I don’t mean the type you have in your windows. Photographers slang for ‘lens’. With the recent releases of the Nikon Z series and Canon EOS R mirrorless cameras it got me thinking about lenses. Most photographers have a set of key ‘go to’ lenses, but I’m sure like myself most photographers think about how they can add to their lens set-up. Sometimes it’s just sheer want or lust, but most of the time I’m guessing it comes down to restrictions or a creative desire. I see a lot of photographers upgrade gear for sake of having the latest and greatest. My advice is to consider your options when you suddenly feel limited by your gear. Maybe you’ve gotten into macro and that current lens and extension tube option isn’t giving you the sharpness you’d like, or that 200mm lens suddenly isn’t long enough for the wildlife you’ve now taken an interest in. Now you find yourself looking at the online stores and reviews for lenses to add to your setup.
It’s no different for myself, but good glass isn’t cheap. So as a current SLR user it got me thinking…. Should I buying into SLR-fit lenses? SLRs aren’t going away over night, and they’ll have a long and prosperous future I’m sure. But just recently there seems to be a shift. Nikon and Canon have made their statements and whilst mirrorless has it’s disadvantages there are some significant advantages and the future certainly seems mirrorless. So if money is no object you can carry on and ignore the mirrorless tidal wave and keep purchasing SLR-fit lenses, safe in the knowledge that they at least hold good value if you look after them. I’ve no doubt got a few years of life in my existing camera body but my next body I’m sure might be mirrorless. So do I really want to be forking out hundreds of pounds on lenses that won’t natively fit my next body? Sure I can use an adapter but I have a couple of issues with this. 1 – what are the tradeoffs, auto-focus performance for example? 2. Why stick ‘old’ glass on a shiny new body? One of the key benefits of the mirrorless offerings is the flange distance. So if like me image quality is important to you then surely native glass is the right way to go to take advantage of this?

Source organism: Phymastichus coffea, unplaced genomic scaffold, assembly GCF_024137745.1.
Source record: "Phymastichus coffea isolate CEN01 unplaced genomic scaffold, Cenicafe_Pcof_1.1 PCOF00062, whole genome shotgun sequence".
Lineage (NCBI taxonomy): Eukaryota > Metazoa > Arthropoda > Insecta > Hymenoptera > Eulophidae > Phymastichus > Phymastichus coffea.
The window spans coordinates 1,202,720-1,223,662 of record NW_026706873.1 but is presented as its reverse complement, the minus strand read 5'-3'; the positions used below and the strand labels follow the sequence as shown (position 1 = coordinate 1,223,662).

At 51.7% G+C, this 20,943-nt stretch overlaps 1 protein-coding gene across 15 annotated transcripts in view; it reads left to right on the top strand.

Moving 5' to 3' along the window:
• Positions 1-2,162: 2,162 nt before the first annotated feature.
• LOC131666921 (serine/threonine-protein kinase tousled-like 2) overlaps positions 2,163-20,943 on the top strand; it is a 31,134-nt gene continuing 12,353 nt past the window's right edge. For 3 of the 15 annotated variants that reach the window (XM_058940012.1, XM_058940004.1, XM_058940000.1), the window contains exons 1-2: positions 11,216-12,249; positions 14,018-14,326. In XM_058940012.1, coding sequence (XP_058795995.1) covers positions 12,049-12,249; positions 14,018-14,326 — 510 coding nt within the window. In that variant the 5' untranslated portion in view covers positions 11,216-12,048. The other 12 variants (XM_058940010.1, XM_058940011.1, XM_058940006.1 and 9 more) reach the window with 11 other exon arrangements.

So it’s somewhat of a conundrum, which is further compounded by the existing situation…. Mirrorless lenses, especially for Nikon and Canon are in their infancy, very few options and extremely pricey when compared to their SLR equivalents. Then you have the SLR-fit lenses which are holding their price. Despite the aforementioned ‘mirrorless future’ we aren’t seeing a reduction in price on the SLR-fit options. It will be interesting to see when/if the likes of Sigma/Tamron etc get in on the Canon/Nikon mirrorless game. This will open up more options and hopefully more competitive pricing. But there is another option…. used lenses. There is a fantastic used market out there. So if you want a bit more life out of your current SLR before a mirrorless jump you might want to go down this road, which could become even more attractive as more SLR-fit lenses become available as those early adaptors of the Nikon/Canon mirrorless bodies make the leap.